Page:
Justin: The way that we monetize this is based on CPU consumption. Technically, we actually anchor on Virtual CPU consumption because so many of our customers deploy in Cloud environments. So, that’s the underlying metric, and the reason that’s a good proxy for us is because basically Presto is a technology that scales out super effectively, and is leveraging compute-intensively to execute the query.
So, it’s basically, like, the more queries you have, the more data you’re accessing, the more complexity of the workload, and the more users who are hitting the system you talked about, the strong concurrency that Presto provides. Those are kind of the dimensions that drive CPU consumption up, and we just monetize with that. It’s a straightforward metric I think that customers easily understand, and seems to work for us.
Mike: In one of your previous talks I listened to, you talked about optionality, and how you recommended basically that optionality essentially drives freedom – how does Presto help you get that optionality?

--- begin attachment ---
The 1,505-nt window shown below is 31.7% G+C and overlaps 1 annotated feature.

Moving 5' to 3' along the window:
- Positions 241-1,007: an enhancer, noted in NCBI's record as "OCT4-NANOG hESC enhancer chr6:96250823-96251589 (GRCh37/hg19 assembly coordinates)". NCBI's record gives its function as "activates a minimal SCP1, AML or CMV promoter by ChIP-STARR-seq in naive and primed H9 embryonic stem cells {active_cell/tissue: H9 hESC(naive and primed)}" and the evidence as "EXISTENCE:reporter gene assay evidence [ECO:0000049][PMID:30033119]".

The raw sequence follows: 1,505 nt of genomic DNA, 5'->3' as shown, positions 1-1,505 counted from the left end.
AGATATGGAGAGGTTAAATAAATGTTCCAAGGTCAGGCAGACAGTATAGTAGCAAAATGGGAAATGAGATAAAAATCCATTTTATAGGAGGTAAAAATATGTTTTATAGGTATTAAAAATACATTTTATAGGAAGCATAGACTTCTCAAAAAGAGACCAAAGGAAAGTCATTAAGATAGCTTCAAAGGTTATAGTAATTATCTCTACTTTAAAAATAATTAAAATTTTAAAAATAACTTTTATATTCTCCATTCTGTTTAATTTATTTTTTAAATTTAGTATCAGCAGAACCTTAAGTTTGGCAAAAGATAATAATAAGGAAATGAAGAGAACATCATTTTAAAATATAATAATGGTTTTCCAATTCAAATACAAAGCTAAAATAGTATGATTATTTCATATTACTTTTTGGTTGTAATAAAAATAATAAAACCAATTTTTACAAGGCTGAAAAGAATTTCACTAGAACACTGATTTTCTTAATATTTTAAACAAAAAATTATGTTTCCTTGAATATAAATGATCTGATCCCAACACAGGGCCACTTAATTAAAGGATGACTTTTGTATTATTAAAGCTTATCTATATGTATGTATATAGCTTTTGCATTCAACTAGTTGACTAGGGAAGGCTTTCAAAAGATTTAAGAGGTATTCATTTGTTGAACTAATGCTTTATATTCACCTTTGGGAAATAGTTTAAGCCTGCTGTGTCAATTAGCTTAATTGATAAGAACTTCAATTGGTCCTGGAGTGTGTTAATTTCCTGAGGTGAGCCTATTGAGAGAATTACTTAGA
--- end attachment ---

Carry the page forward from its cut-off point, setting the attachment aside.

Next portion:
Justin: Presto creates optionality by virtue of being disconnected from storage, is essentially not having its own storage layer. I used the analogy in the beginning that we’re like a database without storage. The other way I put it for people who are familiar with data warehousing is, we provide data warehousing analytics without the data warehouse. That’s another way to think about it.
So, because of that, it basically allows you to think about Presto as an abstraction layer, above all the data sources that you already have. And you can kind of skip the complex and time-consuming task of having to move data around, create copies of data, ETL it, extract it, transform it, and load it into another system, instead you can just do that at query time, and access that data, and get your results.
So, that gives you a lot of flexibility, and I think one of the ways we’ve seen that play out is, we have a lot of customers that have a classic data warehouse, maybe it’s Teradata or Oracle. And then, they’ve got some kind of a data-lake strategy, and maybe that’s either Hadoop on-prem, or maybe it’s S3, or some Cloud-object storage.
And the first step might be to use Presto to just join tables between these two systems. You’ve got some kind of user behavior logs in your data lake, and you’ve got billing data in your classic data warehouse, and you want to be able to correlate the behavior with the billing, let’s say. That would be a very common use case for us. You can do that with a simple query and Presto.